These days, there seems to be a great deal of attention paid to Narcissistic Personality Disorder. Yes, it is a thing, however, the prevalence of the disorder is well under 2% of the population.  Indeed, we all have some narcissistic traits, because we are flawed humans whose first thought is self. However, we need to be careful when tossing out diagnostic determinations when someone exhibits selfish behavior.

The popularity of these diagnoses come and go. We just need to be careful to not get caught up in a wave of popular explanations for flawed human behavior.

 After all, every one of us fits into DSM-5 diagnosis somewhere.

Prayer: Lord, we are flawed and broken, yet you love us right where we are. We are thankful for that! Amen

On the Other Hand…

Finally, brethren, whatsoever things are true, whatsoever things are honest, whatsoever things are just, whatsoever things are pure, whatsoever things are lovely, whatsoever things are of good report; if there be any virtue, and if there be any praise, think on these things.                                                                                                                            Philippians 4:8 (KJV)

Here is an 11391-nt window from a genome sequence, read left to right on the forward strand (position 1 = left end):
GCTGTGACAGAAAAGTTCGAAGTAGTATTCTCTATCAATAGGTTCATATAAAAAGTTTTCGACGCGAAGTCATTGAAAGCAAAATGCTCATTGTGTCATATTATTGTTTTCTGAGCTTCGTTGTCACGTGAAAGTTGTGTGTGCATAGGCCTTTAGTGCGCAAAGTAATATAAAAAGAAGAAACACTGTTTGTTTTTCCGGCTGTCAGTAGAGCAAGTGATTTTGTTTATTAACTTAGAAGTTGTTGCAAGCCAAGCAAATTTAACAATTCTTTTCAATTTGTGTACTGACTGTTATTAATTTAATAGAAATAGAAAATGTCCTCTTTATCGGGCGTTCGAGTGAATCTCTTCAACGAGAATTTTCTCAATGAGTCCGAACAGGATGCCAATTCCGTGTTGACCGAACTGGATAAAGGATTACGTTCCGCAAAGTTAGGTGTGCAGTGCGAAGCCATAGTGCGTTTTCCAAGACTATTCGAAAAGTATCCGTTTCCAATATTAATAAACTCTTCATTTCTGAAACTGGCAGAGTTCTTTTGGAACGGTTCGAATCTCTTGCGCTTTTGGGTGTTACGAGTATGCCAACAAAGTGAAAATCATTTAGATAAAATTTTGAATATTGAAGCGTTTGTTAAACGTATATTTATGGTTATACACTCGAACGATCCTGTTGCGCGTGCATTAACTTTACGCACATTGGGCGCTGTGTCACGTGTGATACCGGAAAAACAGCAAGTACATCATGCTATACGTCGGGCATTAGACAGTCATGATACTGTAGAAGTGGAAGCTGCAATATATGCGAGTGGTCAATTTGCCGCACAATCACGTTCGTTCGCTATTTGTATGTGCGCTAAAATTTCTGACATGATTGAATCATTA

Charitable giving rebounded in the second quarter of 2020, boosting total giving in the first six months of the year by nearly 7.5 percent on a year-over-year basis

-Association of Fundraising Professionals

I am writing this blog on “Giving Tuesday”. This day is designated as a time to consider, and donate to, the great non-profit organizations which serve to help those people who have been left behind in our economy; or those who suffer from terrible health problems; or those who have experienced tragic loss in natural disasters; or to help educate people otherwise unable to afford it; or maybe to help those who are simply in need of comfort and support that they can find nowhere else.

In a year when Americans can agree on seemingly very little, we do seem to agree on one thing- we care for people who need help.  In 2019, Americans gave over $427 billion dollars in charitable donations. We are on pace, in the very challenging year 2020 to give more than that impressive figure.

In this year when there was incredible political turmoil, a health crisis, and racial unrest, there remains that spark of what makes America a great country. The very things that make us great are the things that can tear us apart.

This is the basic tenet of strength-based theories of counseling. As counselors, our job is to find and help develop the strengths that clients bring to us. Frequently, people do not see, or discount, the wonderful strengths that they possess.